International Day of the Victims of Enforced Disappearances: the faceless bereavement
How to mourn lost loved ones without their remains or date of death? For many families, the International Day of the Victims of Enforced Disappearances is an anniversary to remember them. Although 25 years have gone by since the end of the conflict, the wound is still very sore in Vogosca (Bosnia and Herzegovina).
The town of Vogosca does not look different from many others in Bosnia and Herzegovina. Surrounded by hills, its city center features a few shops and a small dilapidated bus station. A few trees and a monument honoring the war dead adorn the town square.
But the latter only commemorates those whose death has been confirmed, registered, and for whom the bodies were buried by their respective families. As painful as the loss may be, at least these families can find solace in the certainty of knowing the truth.
For there is another type of victim in Vogosca: disappeared people, who vanished without a trace. No one knows whether they are alive or dead, even if the lapse of time leaves little room for doubt.
A gaping wound
Ema Cekic saw her husband Salih for the last time in 1992, before the Serbian army forcefully disappeared him. Although she is now an elderly lady, the memories have remained intact: “The last time we saw each other, he placed his hand on my shoulder. At times, I can still sense that touch.”
The uncertainty surrounding the disappearances keeps the families in a unique kind of distress and hinders them from grieving. This is why enforced disappearance is a distinct crime from murder in international law.
“All I want is answers. I will fight until the truth comes out” says Ema. “I do not want my children and grandchildren to carry this burden. I want them to turn a new leaf and move on.”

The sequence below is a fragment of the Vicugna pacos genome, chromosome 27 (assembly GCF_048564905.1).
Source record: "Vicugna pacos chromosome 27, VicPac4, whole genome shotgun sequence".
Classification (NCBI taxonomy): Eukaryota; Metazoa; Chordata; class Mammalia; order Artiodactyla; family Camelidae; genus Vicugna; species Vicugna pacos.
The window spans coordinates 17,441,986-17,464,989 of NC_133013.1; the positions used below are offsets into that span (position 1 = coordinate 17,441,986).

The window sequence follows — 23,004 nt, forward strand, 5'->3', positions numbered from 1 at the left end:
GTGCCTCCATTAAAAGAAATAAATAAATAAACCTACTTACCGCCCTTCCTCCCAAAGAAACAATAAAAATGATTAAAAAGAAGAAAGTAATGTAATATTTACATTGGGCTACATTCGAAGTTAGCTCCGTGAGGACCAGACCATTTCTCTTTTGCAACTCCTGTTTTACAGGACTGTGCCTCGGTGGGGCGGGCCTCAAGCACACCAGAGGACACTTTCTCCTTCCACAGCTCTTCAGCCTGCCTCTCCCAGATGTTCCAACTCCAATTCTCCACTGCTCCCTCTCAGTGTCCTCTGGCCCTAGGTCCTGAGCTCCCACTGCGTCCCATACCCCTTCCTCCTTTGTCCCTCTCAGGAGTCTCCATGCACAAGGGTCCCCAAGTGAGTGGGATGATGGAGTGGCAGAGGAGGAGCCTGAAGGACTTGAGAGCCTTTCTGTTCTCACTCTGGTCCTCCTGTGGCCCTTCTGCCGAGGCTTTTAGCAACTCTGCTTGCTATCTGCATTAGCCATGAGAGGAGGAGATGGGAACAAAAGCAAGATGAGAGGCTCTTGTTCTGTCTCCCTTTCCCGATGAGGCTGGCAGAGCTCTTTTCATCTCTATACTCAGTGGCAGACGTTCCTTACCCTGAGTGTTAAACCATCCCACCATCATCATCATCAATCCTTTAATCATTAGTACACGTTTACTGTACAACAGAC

Roses of remembrance
The memorial for the disappeared for in Vogosca is a few kilometers from the town center. One must leave the tarred road and follow a small dirt track to get there. A peaceful place by a river… that shrouds a sinister past.
“Two bodies were found in that stream” explains Ema. “We believe that other bodies were thrown there. On the 30thof August, we cast roses in the water. It’s a tribute to the missing, but also a message to the criminals who still live among us: we know what they did and how they disposed of the bodies”.
Roses have become a symbol of remembrance for the families of the disappeared. “We have taken it upon ourselves to plant rose bushes for the memorial. We wanted the place to be beautiful, since it is the only monument that we can offer to our loved ones. In the summer when it gets hot, the families come together to water the roses. The young mow the lawn, then we hang around and drink coffee. As we converse near the rose bushes, it is a little bit as though we were speaking to our lost ones”.
As the years go by, the memories linger. Faced with the indifference of the authorities and a younger generation yearning to forget the conflict, Ema sometimes feels alone in her quest for the truth. But her determination is unwavering: “Each day, I get up and hope to find my husband. It is the only hope I have. I live for the day when I will finally find him and offer him a real burial.”